Interest rate rise could mean an increase in your mortgage payments

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Over four million homeowners will see their monthly mortgage repayments rise following the announcement that the Bank of England has increased interest rates for the first time in over 10 years. Interest rates have risen to 0.5% from 0.25%, reversing the emergency action that was taken immediately after the Brexit vote.

The move by the Bank of England comes amid householders increase in rising prices, which is outstripping the growth in earnings, following the devaluation of the pound since the EU referendum.

The average rise for those on a variable rate will £22 per month, although the recent popularity of fixed-rate mortgages (due to the competitive deals that have been available) means it will initially affect less than half of households.

The Governor of the Bank of England, Mark Carney, has reassured consumers that it wasn’t the start of a sustained upward trend in rates. He stated:

“To be clear, even after today’s rate increase, monetary policy will provide significant support to jobs and activity. And the monetary policy committee continues to expect that any future increases in interest rates would be at a gradual pace and to a limited extent.”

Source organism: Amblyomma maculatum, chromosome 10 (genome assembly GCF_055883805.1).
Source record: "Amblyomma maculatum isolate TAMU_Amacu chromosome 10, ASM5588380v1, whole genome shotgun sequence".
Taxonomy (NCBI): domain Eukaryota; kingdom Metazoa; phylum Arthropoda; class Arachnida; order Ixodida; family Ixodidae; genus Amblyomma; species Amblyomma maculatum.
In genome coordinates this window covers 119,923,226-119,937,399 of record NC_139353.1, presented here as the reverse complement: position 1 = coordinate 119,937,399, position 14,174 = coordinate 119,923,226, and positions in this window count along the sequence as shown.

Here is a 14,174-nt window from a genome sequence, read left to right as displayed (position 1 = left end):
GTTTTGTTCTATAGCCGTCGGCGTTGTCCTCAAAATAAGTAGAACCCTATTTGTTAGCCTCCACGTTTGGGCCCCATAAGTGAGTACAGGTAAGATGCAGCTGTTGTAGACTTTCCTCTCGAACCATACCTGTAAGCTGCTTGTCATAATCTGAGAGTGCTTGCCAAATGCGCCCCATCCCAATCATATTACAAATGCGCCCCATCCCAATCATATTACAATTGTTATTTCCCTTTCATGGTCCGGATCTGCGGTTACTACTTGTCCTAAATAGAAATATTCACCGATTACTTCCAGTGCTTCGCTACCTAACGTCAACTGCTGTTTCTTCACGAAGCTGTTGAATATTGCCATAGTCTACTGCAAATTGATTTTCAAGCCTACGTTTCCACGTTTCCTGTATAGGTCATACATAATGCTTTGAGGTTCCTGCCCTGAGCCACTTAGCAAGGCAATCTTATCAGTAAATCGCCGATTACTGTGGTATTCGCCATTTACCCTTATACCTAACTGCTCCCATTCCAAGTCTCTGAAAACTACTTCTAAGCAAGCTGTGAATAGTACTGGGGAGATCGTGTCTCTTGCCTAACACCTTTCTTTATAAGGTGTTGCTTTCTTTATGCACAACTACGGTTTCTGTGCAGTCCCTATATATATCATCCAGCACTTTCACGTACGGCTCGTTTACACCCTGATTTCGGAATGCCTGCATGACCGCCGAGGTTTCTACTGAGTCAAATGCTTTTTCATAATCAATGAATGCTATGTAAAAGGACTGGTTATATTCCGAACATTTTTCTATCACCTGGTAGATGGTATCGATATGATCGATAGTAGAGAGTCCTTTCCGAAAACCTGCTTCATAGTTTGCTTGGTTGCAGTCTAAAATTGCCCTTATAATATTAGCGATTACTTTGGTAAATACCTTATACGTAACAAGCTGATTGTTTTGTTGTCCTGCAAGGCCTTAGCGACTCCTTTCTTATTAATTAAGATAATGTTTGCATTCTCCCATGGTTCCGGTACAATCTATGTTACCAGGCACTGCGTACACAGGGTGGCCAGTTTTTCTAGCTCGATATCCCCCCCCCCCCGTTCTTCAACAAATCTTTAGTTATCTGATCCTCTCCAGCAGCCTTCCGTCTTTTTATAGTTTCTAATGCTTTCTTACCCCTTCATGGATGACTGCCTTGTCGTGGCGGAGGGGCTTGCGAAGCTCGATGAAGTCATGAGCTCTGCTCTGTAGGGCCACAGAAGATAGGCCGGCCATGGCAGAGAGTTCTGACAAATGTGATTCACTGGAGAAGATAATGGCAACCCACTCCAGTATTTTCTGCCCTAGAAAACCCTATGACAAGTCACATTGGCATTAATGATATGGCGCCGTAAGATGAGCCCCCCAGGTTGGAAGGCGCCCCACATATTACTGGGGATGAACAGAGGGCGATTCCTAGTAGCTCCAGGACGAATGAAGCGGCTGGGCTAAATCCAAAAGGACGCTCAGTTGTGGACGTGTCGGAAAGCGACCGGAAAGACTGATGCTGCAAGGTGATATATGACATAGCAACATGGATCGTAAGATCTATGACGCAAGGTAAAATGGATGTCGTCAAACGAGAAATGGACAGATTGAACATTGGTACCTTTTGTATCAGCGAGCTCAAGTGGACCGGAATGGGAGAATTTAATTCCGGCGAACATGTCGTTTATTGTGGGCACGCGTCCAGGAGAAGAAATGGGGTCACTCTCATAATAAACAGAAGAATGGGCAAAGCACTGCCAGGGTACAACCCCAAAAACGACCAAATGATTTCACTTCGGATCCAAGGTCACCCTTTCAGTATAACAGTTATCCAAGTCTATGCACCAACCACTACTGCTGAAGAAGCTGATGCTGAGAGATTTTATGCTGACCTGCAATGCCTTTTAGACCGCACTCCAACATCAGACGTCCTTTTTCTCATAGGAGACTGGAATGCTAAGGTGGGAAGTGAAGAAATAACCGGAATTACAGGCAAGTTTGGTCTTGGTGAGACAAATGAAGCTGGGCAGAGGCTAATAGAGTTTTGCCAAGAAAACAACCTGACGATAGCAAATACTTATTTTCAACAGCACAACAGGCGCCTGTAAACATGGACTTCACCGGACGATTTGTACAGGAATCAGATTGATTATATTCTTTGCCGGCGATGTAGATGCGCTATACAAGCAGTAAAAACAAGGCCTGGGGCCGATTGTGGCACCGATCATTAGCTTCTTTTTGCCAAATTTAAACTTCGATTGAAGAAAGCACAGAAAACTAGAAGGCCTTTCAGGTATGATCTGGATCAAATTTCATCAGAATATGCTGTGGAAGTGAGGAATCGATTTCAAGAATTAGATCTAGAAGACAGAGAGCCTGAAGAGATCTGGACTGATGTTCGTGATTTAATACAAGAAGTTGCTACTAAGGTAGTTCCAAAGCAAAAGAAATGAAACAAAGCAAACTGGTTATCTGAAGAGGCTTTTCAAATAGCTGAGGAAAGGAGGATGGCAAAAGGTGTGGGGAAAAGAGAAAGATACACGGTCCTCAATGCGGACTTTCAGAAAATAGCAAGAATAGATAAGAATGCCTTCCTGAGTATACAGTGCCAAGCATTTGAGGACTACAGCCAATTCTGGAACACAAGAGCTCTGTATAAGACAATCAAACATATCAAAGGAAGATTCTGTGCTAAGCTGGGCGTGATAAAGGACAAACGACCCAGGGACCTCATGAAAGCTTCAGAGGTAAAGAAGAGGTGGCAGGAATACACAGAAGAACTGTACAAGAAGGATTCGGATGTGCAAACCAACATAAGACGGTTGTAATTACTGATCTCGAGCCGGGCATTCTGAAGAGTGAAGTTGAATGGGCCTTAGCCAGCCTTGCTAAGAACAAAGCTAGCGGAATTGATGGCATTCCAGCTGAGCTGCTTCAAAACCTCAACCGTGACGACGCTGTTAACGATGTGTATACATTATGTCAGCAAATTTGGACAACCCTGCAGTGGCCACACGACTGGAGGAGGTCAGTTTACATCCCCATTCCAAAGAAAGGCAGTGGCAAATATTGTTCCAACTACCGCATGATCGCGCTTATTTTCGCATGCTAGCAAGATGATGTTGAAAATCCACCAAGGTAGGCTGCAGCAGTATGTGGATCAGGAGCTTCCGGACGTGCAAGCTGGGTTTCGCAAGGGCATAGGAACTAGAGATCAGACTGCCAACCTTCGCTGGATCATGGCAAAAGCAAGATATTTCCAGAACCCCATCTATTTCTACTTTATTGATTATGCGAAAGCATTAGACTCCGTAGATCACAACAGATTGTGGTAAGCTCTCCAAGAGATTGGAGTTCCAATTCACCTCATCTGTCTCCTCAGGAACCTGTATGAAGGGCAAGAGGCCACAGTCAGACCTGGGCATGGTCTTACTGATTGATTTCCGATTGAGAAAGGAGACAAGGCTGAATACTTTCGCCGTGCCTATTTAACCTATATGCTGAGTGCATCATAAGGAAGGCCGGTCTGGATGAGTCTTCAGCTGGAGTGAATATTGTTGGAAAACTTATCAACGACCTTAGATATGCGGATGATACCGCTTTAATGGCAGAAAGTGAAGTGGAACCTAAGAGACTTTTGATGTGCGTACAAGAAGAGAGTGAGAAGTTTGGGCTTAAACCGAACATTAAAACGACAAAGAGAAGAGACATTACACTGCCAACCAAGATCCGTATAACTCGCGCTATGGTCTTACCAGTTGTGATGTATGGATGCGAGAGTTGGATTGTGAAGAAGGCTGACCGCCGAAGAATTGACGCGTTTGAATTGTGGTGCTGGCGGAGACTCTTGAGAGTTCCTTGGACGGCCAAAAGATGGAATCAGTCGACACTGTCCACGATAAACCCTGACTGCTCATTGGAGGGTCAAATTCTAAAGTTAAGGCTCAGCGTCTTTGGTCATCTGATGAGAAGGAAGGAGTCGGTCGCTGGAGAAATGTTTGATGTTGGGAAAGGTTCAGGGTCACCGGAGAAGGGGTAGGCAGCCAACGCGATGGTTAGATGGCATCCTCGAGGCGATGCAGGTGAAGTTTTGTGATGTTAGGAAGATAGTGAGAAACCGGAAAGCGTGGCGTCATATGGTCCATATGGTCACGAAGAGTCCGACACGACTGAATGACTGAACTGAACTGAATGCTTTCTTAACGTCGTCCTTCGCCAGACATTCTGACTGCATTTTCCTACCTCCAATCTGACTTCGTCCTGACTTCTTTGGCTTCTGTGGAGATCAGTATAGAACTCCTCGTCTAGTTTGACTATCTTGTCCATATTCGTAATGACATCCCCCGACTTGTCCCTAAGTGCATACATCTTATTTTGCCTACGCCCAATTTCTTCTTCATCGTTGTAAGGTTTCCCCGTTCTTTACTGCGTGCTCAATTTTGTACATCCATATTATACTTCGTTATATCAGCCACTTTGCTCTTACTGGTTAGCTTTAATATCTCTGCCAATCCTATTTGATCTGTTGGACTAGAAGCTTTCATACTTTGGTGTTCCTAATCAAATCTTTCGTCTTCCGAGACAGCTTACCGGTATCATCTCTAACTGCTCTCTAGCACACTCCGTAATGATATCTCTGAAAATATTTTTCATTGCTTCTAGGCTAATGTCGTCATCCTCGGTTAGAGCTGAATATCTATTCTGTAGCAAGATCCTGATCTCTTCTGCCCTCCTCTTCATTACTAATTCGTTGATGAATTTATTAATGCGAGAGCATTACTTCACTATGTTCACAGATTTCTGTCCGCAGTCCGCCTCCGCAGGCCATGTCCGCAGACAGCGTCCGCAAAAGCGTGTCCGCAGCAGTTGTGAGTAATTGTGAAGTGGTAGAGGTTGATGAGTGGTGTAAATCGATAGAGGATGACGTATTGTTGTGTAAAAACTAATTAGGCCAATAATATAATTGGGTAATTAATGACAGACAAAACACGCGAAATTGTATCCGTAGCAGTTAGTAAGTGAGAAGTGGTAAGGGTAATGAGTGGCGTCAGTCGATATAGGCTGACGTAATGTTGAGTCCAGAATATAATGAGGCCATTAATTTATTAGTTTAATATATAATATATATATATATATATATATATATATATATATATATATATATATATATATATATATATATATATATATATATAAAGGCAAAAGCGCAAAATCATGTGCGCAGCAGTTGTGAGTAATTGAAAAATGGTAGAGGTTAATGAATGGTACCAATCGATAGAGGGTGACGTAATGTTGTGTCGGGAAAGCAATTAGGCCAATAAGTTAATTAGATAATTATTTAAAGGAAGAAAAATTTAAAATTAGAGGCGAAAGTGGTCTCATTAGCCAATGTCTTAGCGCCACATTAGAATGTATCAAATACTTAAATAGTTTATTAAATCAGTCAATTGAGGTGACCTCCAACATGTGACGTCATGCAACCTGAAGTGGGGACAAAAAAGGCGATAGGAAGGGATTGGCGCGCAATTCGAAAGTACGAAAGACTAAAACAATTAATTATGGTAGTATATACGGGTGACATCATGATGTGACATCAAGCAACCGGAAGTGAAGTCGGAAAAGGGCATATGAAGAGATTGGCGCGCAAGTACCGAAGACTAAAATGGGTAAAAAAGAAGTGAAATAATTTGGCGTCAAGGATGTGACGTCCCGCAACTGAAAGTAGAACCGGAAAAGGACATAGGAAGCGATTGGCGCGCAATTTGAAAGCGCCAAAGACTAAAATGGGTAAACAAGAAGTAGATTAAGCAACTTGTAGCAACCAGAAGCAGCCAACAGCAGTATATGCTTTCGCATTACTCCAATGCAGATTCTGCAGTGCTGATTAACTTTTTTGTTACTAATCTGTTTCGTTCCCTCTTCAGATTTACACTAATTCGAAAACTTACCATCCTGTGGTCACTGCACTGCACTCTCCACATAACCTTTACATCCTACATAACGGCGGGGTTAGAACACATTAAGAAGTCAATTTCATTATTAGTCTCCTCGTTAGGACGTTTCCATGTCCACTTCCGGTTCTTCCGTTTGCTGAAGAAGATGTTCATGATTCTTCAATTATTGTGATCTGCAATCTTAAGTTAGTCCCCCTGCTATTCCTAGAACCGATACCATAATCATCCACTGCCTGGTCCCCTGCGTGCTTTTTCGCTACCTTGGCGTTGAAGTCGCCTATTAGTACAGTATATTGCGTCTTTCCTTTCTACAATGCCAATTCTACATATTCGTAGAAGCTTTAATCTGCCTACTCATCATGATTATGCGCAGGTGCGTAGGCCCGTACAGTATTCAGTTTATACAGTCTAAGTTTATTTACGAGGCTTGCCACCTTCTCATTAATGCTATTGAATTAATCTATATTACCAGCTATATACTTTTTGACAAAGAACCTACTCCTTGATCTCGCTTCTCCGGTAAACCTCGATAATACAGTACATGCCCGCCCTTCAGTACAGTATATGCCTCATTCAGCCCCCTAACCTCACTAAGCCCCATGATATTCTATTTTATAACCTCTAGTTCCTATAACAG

According to The Telegraph, experts are expecting two further quarter-point increases in interest rates by 2020, which would leave them at 1%.

The rise in rates has raised questions over the ability of homeowners to repay their outstanding loans given that there has been a steady rise in personal borrowing and credit cards in order to offset higher prices.

According to accountancy firm Moore Stephens (The Telegraph) over the first year of this rate rise, households are expected to face around £1.8m in additional interest. In addition, Moore Stephens has estimated that households will pay around £465m in additional costs on credit cards, overdrafts, personal loans and car finance as a result of the rate rise. In fact, in recent months there have been some signs of consumers using their savings or borrowing money via bank loans or on credit cards to keep up with day-to-day spending.

On the flip side, savers will benefit from the rate rise, with the increase in rates already being passed on by some banks.

If you would like to find out how the recent rate rise will affect you, contact Derngate Wealth today.

Your home may be repossessed if you do not keep up repayments on your mortgage

– http://www.telegraph.co.uk/personal-banking/mortgages/happens-fixed-rate-mortgage-ends/

 

 

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